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Anti-State, Anti-War, Pro-Market

June 24, 2009

Tags Legal SystemWar and Foreign PolicyEntrepreneurshipInterventionismOther Schools of Thought

[The Left, The Right, & The State by Llewellyn H. Rockwell, Jr. • Ludwig von Mises Institute, Auburn, Alabama • 568 pages • $25. This book review was previously published by the Washington Times.]

So Llewellyn H. Rockwell, Jr., founder, CEO, thinker, of the Ludwig von Mises Institute opens his highly succcessful daily email newsletter on literally the largest nonprofit website in the world. This opening also sets the theme for his own selected articles and speeches reprinted here, displaying a leading liberatarian taking on critics of libertarianism.

E.g., he cites then Vice Pesident Richard Cheney saying "one of the things that's changed so much since Sept. 11 is the extent to which people do trust the government big shift and value it, and have higher expectations for what we can do." Dream on, Mr. Vice President.

Or, adds Mr. Rockwell, the triumph of hope over experience!

Or, notes our author, here is conservative columnist George Will writing that 9/11

forcefully reminded Americans that their nation-state … is the source of their security …. Events since Sept. 11 have underscored the limits of libertarianism.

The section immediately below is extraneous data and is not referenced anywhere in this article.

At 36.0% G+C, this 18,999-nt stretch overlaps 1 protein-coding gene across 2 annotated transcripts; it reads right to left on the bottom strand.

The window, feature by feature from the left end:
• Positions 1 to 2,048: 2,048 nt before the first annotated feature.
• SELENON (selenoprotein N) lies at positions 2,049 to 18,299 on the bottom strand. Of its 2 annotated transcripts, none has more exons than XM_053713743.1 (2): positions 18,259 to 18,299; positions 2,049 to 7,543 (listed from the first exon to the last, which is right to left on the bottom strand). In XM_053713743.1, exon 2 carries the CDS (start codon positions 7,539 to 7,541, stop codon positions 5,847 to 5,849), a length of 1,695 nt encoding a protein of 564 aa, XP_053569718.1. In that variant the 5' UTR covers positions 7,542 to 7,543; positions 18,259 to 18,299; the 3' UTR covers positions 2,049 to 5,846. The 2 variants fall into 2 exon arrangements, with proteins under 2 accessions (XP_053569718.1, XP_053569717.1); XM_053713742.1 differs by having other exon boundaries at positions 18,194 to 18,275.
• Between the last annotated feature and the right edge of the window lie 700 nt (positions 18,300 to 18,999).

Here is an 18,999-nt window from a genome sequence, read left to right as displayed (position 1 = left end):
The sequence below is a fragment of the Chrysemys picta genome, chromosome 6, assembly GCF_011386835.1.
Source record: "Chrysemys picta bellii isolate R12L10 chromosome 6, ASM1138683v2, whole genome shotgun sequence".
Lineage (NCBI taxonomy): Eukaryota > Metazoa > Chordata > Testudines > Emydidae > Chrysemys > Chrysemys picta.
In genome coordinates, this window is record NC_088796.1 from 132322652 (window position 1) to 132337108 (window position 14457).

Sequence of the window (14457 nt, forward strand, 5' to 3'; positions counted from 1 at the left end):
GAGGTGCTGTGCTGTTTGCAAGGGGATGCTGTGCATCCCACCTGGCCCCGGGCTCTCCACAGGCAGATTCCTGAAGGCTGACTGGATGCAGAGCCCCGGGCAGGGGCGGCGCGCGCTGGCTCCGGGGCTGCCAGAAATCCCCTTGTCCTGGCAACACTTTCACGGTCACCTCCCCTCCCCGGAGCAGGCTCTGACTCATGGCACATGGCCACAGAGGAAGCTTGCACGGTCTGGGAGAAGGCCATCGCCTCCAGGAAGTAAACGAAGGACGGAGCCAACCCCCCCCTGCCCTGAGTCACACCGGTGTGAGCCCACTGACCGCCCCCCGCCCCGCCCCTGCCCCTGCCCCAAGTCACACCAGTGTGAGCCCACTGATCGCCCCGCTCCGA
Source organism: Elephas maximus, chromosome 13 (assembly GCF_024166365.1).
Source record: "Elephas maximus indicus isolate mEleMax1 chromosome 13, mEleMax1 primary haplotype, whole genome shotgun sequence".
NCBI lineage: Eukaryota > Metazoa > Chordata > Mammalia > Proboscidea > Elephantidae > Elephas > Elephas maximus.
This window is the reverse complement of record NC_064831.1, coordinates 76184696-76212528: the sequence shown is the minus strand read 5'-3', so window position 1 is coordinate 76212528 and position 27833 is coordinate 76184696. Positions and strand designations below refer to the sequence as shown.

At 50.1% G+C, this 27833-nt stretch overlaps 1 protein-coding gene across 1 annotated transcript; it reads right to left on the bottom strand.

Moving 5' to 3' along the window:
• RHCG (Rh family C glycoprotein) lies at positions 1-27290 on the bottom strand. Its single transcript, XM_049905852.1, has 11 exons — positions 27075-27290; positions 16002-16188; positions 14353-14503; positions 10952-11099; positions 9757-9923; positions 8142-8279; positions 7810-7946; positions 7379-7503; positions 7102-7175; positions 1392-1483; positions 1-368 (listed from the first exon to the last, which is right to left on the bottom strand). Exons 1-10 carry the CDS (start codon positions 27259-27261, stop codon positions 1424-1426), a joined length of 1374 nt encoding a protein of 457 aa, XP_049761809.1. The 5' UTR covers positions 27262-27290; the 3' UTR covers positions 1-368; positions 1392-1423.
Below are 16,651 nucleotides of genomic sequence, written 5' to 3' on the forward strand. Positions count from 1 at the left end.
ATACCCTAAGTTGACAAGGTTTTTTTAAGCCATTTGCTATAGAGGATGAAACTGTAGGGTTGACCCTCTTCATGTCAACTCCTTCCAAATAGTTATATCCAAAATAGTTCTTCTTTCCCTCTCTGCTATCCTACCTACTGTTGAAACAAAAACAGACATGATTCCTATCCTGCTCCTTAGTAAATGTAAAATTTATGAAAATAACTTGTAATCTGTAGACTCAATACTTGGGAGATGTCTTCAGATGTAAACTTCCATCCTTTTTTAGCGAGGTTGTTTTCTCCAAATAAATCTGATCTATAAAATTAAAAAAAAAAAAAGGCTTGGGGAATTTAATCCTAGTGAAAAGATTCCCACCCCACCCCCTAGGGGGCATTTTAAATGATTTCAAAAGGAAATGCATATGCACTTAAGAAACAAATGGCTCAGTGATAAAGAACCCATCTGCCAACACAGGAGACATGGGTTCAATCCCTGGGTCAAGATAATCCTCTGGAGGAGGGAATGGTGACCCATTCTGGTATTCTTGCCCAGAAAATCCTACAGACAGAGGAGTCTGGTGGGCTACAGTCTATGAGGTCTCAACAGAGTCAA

Or Rockwell takes Johns Hopkins University Professor Francis Fukuyama to task for proclaiming the "fall of the libertarians." Fukuyama says that 9/11, "not the market or individuals," has reminded Americans "why government exists, and why it has to tax citizens and spend money to promote collective interests," such as fighting terrorists and screening passengers at airports.

Rockwell also quotes Albert Hunt of the Wall Street Journal as typical of this order of commentary: "It's time to declare a moratorium on government-bashing." And note that all this is prior to the arrival of Obamanomics. Barack Obama's name didn't even make the Rockwell book index though he became a U.S. senator in 2004. No need. We've seen this movie before.

Well, just who is this man Rockwell, who with the passing of Lu Mises and Murray Rothbard, money expert-investment advisor Gary North declares to be now the Nation's new top libertarian? Rockwell has edited six books including The Irrepressible Rothbard. In 2007 he published Mises: The Last Knight of [Classical] Liberalism by Jorg Guido Hulsmann, a 1,160-page definitive and riveting bio of Mises, 1881–1973.

Mises was the father of modern libertarianism, a towering economist in the 20th century, the man who predicted in 1920 the inevitable collapse of the Soviet Union and all other socialist states due to their critical lack of market-derived "economic calculation." As collapse they rather suddenly did — from East Germany to Red China just before the 20th century ran out.

But waves of state interventionism (welfarism/"soft socialism") have long since engulfed economies over the globe, hardly the least of which is the United States.

Here is how libertarian 10th-termer Texas GOP Congressman Ron Paul, who would terminate the Fed, endorses the Rockwell work on its back-cover:

We are threatened by statism from both left and right. Their plans all depend on inflationary finance. This is why Lew's book is a clarion call for the only way out: Freedom and sound money, which he defends with equal passion.